Oleum Project Seeks Better Solutions to Protect Olive Oil Authenticity

Oleum is a major project that is part of the EU framework program Horizon 2020, conceived with the goal to assure and increase the level of authenticity and quality of olive oil at a global scale.

Carried out by a consortium of 20 international partners, operating in the fields of food analysis, food legislation, industrial equipment engineering, bioinformatics, communication and knowledge exchange, Oleum is coordinated by Tullia Gallina Toschi of the Department of Agricultural and Food Sciences of the Alma Mater Studiorum – University of Bologna.

According to 2016 data from the International Olive Council (IOC), the plan assumes that Europe is the largest producer of olive oil accounting for 69.6 percent of world production, and at present several non-EU countries are expanding their domestic production. While IOC member countries account for 92 percent of world olive oil supply, 81 percent of olive oil demand comes from non-member countries including USA, Brazil, Japan, China, Australia and Canada.

In the light of these data, increasing competitiveness and expanding markets in non-producing countries, combined with a lack of a centralized databank of validated methods and a lack of harmonization could lead to significant weaknesses that can be exploited by counterfeiters.

Based on the analysis of the European market scenario from now to 2020, new common approaches and analytical tools to check the quality and authenticity of olive oil are timely and urgent, with a view to safeguard consumers and enhance the confidence of export markets, including new markets and non-producer countries in the EU.

On this basis, a call for proposals, launched by the EU in 2013 was the starting point of the OLEUM project. “The call mainly referred to an improvement of work specifically intended for control laboratories,” Gallina Toschi explained. “This means a strong research effort aimed to improve the existing methods while simplifying them and increasing their affordability.

Accordingly, we started to work to propose innovative, and most of all useful, tools,” she pointed out.

“First, we identified four main gap levels in the sector that need to be addressed through research and development which include the legislative and regulatory aspects, the analytical sphere, the area of harmonization and coordination, and the consumer and market confidence,” said the coordinator.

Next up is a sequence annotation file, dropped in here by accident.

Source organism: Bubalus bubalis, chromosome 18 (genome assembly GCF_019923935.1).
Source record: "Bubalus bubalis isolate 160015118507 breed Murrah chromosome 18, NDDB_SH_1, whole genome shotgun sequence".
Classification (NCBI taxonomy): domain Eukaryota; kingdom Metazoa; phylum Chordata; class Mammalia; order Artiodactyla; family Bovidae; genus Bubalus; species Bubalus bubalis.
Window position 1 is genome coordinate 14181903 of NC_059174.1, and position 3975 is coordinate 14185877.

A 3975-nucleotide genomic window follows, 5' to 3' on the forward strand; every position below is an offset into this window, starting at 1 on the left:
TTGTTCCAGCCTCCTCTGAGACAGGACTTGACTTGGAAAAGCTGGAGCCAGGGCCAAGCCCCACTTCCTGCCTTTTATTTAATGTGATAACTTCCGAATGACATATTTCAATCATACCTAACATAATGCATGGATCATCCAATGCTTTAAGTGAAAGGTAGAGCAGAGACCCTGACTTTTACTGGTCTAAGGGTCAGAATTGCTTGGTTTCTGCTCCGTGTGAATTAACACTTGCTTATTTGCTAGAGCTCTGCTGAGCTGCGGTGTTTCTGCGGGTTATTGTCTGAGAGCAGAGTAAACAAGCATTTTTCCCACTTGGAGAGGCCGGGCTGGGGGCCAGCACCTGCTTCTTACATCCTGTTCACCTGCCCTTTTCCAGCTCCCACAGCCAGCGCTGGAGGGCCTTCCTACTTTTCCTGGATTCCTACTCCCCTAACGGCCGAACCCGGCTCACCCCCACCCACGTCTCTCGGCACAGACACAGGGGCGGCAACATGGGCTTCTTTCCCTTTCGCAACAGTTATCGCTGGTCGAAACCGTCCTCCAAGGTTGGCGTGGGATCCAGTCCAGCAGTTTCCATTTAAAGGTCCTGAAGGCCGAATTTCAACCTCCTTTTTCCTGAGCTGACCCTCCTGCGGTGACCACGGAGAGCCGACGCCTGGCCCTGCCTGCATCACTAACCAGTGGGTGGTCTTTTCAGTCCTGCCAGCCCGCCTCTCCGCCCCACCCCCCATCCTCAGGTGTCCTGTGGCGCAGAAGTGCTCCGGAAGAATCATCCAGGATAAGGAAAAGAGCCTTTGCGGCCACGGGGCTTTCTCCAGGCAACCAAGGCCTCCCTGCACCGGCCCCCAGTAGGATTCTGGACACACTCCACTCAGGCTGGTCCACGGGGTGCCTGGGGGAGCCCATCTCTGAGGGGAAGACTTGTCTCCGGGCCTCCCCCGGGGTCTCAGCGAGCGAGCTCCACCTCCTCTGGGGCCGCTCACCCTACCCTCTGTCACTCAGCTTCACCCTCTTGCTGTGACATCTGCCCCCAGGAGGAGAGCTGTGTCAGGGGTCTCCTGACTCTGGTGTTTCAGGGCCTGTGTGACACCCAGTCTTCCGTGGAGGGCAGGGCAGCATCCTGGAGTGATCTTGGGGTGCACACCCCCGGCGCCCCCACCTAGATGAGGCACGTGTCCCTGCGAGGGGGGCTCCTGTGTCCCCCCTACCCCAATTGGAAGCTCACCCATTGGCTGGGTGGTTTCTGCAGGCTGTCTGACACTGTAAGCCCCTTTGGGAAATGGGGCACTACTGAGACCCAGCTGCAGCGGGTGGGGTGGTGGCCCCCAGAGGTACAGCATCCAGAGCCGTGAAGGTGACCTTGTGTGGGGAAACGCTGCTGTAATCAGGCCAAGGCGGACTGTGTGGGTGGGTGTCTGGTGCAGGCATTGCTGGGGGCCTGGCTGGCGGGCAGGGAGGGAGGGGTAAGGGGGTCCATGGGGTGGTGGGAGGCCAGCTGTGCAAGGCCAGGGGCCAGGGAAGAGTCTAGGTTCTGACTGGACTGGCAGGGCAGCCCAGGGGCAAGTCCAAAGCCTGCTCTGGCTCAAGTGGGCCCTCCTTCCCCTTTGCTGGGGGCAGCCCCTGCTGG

In this sense, the strategic objectives of the working group are aimed at developing new and improved methods for assuring the quality and authenticity of olive oil; at implementing an integrated quality assurance infrastructure for methods of analysis including reference materials, a downloadable library of analytical methods and compositions; and at developing and supporting a worldwide community of analytical laboratories involved in the analysis.

The first specific goal is to enable EU and international regulators and policy makers with an array of potential solutions that can contribute to the improvement of regulatory standards or regulations based on an analysis of areas where a lack of methods has led to failures; for instance, the difficulties concerning the identification of “soft-deodorization.”

Next, existing methods of olive oil quality control and fraud detection will be revised, through the identification of drawbacks and the improvement of methods, in terms of performance and efficiency.

The OLEUM international group will also work to enhance the methodology for organoleptic assessment improving reproducibility and developing a quantitative equivalent procedure (Quantitative Panel Test). More